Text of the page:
By Mary Ann Boysen
No one told me how important the proper mixing of colors was. I discovered it a couple of years AFTER I had begun to learn to paint! Of course, as a beginner, I understand that you are anxious to produce a masterpiece, but be patient. That will come....and it will be much easier if you take the time to do a little homework.
- First is the value scale. It gives the range of value (light to dark) of any particular color that you might choose from your palette.
Starting with any color on your palette. Squeeze a little out on your palette work surface. In the meantime, draw a grid of small squares or rectangles on your paper, leaving some space between the shapes in order to write in the colors you are using.
- In the top, left hand square, using a flat brush (I refer to them as chisel-edged brushes), dampen the brush a bit, blot it, then pick up some of the pure pigment on the brush, making sure that the tips of the bristles are covered evenly, and apply the color to the first square.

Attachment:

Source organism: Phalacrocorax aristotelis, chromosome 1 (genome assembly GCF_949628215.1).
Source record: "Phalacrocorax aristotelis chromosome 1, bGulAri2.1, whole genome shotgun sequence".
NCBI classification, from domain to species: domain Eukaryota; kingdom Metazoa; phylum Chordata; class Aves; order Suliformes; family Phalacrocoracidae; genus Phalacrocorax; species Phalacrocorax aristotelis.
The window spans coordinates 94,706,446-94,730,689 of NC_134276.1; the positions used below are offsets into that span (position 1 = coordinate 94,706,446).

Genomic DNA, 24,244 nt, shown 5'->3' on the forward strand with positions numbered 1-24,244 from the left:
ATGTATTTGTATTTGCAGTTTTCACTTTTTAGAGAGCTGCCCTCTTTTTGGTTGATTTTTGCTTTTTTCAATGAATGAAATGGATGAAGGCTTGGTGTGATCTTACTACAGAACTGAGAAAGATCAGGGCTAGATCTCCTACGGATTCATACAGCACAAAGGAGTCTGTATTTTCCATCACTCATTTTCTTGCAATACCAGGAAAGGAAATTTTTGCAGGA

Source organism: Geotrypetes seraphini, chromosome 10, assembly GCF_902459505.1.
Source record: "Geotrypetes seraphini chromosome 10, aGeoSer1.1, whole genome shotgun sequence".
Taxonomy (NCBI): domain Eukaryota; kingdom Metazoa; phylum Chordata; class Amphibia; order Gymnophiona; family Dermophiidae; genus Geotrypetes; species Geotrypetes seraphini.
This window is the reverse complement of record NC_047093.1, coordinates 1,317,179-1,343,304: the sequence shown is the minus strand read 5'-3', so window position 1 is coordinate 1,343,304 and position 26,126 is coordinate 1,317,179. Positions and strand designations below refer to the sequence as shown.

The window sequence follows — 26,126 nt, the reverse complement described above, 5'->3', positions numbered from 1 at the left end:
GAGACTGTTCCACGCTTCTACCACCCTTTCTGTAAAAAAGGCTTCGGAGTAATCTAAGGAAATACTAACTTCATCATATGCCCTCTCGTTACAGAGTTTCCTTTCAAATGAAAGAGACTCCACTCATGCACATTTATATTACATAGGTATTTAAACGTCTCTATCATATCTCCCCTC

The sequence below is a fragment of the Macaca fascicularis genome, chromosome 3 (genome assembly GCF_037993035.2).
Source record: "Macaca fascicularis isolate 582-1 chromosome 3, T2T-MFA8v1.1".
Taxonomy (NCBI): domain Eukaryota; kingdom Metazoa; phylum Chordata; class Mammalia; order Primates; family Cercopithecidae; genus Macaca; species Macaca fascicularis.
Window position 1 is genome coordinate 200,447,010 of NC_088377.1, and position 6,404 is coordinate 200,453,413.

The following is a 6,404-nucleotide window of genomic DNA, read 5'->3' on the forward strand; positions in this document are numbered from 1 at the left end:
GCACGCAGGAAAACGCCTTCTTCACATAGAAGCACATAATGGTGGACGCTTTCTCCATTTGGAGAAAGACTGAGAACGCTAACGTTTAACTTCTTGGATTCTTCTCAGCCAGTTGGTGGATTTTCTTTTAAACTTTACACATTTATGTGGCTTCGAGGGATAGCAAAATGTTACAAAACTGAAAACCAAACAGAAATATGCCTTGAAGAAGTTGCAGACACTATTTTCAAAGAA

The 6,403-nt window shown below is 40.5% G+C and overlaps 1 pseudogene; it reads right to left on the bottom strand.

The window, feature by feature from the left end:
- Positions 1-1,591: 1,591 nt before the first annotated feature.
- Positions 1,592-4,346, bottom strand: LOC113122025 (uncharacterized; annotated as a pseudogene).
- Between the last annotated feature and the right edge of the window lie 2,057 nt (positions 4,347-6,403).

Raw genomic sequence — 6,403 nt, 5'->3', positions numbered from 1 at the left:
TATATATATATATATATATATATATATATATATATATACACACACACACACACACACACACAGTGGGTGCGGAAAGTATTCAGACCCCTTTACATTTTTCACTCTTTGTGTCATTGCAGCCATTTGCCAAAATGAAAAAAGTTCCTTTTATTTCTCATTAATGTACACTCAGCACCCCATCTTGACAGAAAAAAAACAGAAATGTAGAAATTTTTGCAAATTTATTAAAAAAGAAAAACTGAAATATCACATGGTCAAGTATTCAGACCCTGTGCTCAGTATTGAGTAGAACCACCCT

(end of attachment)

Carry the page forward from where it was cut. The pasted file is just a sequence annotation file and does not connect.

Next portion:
- Dip the brush in water, (don't swirl it around), then place it on your palette and swirl it there to mix the water with the pigment left on your brush. Apply that color to the second square.
- Dip the brush in water again, and repeat the procedure until you have filled at least 10 squares. By the time you have reached the tenth square, the color should be the palest of that pigment that you can get. Please understand that it doesn't have to be perfect. You will get the hang of it after a few tries.
Above right, I have included an example of a Value Scale that I did in one of my watercolor lessons
Now, choose another color from your palette. Repeat the instructions above in the next row of squares. You will soon learn how dark a pigment is capable of being, and how light it can be also. Remember, that we usually don't use the color "white" in watercolor, because we can get a wonderful white with just the addition of water to the pigment.
Lesson 3: Stretching Watercolor Paper>>
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